Scientists May Have Solved the Mystery of 'the Cow' Explosion

It's all about a baby black hole.
Derya Ozdemir

Three years ago, astronomers bore witness to a strange bright blue flare coming out of the spiral arm of a faraway galaxy 200 million light-years away. A survey in Hawaii was the first to see it, so it promptly sent out global alerts telling other telescopes to turn their giant eyes toward it.

And when they did that, they saw a dazzling flash 10 times brighter than a typical supernova before it faded over months, with leading theories speculating that the explosion may have created a subject like a black hole or neutron star.

Scientists called this mysterious stellar explosion 'the Cow', or AT2018cow, and now, they may finally have an explanation for what caused it in the first place.

A cosmic mystery

In a new study, researchers led by Dheeraj Pasham at the Massachusetts Institute of Technology took a closer look at the explosion to uncover its mysteries.

Based on previous research, "it still was not clear whether AT2018cow was a stellar explosion powered by a newborn compact object, or whether it was powered by shocks produced during a stellar explosion, interacting with the dense ambient medium," Pasham told "Another hypothesis was that AT2018cow could have resulted from an intermediate-mass black hole weighing 10,000-100,000 solar masses ripping a star apart."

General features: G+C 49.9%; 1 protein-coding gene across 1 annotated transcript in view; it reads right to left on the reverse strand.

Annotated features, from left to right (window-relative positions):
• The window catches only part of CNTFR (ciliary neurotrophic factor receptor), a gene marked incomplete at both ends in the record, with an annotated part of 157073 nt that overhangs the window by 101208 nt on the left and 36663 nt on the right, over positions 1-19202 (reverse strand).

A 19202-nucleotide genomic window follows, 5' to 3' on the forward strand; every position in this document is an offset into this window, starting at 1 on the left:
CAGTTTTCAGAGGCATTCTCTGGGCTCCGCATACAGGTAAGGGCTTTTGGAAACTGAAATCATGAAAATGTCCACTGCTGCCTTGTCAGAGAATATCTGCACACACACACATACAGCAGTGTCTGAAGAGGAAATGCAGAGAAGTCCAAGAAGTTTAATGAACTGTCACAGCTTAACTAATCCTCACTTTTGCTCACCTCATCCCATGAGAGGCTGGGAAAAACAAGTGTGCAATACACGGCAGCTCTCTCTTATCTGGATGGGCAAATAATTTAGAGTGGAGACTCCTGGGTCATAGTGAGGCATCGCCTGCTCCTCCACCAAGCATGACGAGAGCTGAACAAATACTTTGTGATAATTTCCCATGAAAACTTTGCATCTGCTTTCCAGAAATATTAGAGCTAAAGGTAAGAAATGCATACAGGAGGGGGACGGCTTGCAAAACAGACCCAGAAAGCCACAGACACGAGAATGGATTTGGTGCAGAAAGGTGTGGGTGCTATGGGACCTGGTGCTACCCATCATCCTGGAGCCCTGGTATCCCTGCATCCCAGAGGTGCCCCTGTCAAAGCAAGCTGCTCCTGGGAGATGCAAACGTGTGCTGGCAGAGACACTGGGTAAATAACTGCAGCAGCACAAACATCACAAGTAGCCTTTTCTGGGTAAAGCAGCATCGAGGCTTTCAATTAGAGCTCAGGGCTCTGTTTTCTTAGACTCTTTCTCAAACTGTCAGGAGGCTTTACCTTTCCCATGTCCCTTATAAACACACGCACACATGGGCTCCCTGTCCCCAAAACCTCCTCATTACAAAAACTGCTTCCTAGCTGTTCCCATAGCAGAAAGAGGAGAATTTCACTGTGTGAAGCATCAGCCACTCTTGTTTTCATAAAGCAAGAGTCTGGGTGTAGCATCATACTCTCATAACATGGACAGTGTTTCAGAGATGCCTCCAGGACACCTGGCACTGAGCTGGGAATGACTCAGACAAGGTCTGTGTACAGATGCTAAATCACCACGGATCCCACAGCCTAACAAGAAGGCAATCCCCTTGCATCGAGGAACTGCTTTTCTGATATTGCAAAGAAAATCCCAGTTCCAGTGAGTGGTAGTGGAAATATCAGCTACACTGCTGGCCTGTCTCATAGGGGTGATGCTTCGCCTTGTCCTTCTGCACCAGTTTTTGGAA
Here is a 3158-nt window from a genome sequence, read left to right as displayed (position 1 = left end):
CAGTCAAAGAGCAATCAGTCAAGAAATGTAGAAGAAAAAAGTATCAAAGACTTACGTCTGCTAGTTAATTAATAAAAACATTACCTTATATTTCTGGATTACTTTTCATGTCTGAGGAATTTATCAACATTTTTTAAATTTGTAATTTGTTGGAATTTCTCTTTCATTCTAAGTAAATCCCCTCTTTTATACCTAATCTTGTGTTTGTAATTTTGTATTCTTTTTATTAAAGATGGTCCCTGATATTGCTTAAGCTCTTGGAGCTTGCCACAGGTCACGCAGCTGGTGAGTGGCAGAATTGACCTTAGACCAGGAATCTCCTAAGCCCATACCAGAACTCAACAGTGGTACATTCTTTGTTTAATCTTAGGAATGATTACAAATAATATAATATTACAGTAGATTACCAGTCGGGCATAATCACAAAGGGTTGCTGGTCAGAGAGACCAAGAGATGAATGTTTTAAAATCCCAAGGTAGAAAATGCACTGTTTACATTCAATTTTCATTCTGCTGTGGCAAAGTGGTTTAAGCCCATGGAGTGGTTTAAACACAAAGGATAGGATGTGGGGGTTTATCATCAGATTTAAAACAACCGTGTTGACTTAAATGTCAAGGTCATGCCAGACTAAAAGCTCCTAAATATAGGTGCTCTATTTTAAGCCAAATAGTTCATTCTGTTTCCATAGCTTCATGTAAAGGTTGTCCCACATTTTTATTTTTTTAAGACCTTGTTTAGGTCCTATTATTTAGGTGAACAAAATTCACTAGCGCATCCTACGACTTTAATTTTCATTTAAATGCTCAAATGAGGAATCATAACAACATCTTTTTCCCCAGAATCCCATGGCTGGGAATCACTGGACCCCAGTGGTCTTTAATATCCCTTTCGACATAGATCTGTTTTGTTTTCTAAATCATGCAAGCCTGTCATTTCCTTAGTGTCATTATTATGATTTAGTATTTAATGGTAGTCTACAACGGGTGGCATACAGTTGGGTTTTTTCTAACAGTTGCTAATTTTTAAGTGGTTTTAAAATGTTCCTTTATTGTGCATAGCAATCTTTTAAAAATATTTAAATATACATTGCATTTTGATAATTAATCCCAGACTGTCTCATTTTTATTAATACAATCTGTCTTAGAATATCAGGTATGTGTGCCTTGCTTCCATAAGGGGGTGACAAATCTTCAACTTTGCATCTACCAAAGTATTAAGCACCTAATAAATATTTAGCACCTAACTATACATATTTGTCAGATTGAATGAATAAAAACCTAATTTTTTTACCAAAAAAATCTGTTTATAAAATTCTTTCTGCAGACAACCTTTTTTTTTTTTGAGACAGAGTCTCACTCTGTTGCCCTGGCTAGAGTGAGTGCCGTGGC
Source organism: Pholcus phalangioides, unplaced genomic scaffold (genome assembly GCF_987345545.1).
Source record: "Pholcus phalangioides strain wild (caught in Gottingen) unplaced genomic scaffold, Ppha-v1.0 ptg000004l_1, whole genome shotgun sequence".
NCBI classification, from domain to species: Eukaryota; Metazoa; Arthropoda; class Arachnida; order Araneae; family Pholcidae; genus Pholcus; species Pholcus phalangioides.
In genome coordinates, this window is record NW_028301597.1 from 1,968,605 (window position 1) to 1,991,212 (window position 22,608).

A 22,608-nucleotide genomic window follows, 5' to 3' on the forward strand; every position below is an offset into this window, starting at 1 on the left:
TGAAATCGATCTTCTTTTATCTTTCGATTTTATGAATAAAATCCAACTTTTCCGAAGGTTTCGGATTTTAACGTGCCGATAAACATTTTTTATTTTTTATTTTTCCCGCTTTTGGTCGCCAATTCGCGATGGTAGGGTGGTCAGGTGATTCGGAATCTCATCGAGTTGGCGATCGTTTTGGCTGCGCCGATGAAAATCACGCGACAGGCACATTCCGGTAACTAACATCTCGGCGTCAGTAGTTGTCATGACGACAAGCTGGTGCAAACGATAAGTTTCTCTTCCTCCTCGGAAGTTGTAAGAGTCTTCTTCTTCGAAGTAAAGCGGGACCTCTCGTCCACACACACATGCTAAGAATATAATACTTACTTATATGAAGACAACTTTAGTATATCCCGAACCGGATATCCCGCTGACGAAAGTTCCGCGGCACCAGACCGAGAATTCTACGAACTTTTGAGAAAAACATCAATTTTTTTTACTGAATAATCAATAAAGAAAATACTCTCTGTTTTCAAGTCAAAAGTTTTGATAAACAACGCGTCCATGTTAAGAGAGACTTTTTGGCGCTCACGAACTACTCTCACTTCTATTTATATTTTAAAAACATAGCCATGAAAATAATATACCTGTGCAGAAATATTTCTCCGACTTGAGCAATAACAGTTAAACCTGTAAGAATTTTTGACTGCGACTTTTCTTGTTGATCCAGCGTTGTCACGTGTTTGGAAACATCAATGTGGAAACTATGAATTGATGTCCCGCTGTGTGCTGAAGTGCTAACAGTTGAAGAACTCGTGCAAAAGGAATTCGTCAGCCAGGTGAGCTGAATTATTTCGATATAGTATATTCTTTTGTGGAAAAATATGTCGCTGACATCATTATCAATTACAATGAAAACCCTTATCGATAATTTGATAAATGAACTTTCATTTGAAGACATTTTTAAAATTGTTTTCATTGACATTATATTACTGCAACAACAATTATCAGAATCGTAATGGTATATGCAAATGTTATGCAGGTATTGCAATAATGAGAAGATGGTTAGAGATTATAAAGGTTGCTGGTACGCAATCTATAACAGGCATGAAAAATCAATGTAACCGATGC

To uncover the mystery, the researchers looked at how the brightness of the x-rays from the source changed over time to see if there was a timeline where they varied regularly. After all, the explosion wasn't just a dazzling flash of light; it also included pulses and intense X-rays, with hundreds of millions of them being traced back to the same object. There was a rhythm to the pulses, too: They happened every 4.4 milliseconds throughout the course of 60 days.

Using the pulses as a starting point, scientists calculated that the source of the x-rays must be smaller than 621 miles (1,000 km) wide and have a mass of fewer than 800 suns. This would imply that it is a compact object, such as a small black hole or neutron star, and that the mystery flash occurred as a star died and gave birth to a baby black hole or neutron star. Then it ate the material around it, engulfing the star and generating powerful bursts of energy as it went. 

"We have likely discovered the birth of a compact object in a supernova,” says Pasham, according to The Independent. "This happens in normal supernovae, but we haven’t seen it before because it’s such a messy process. We think this new evidence opens possibilities for finding baby black holes or baby neutron stars."

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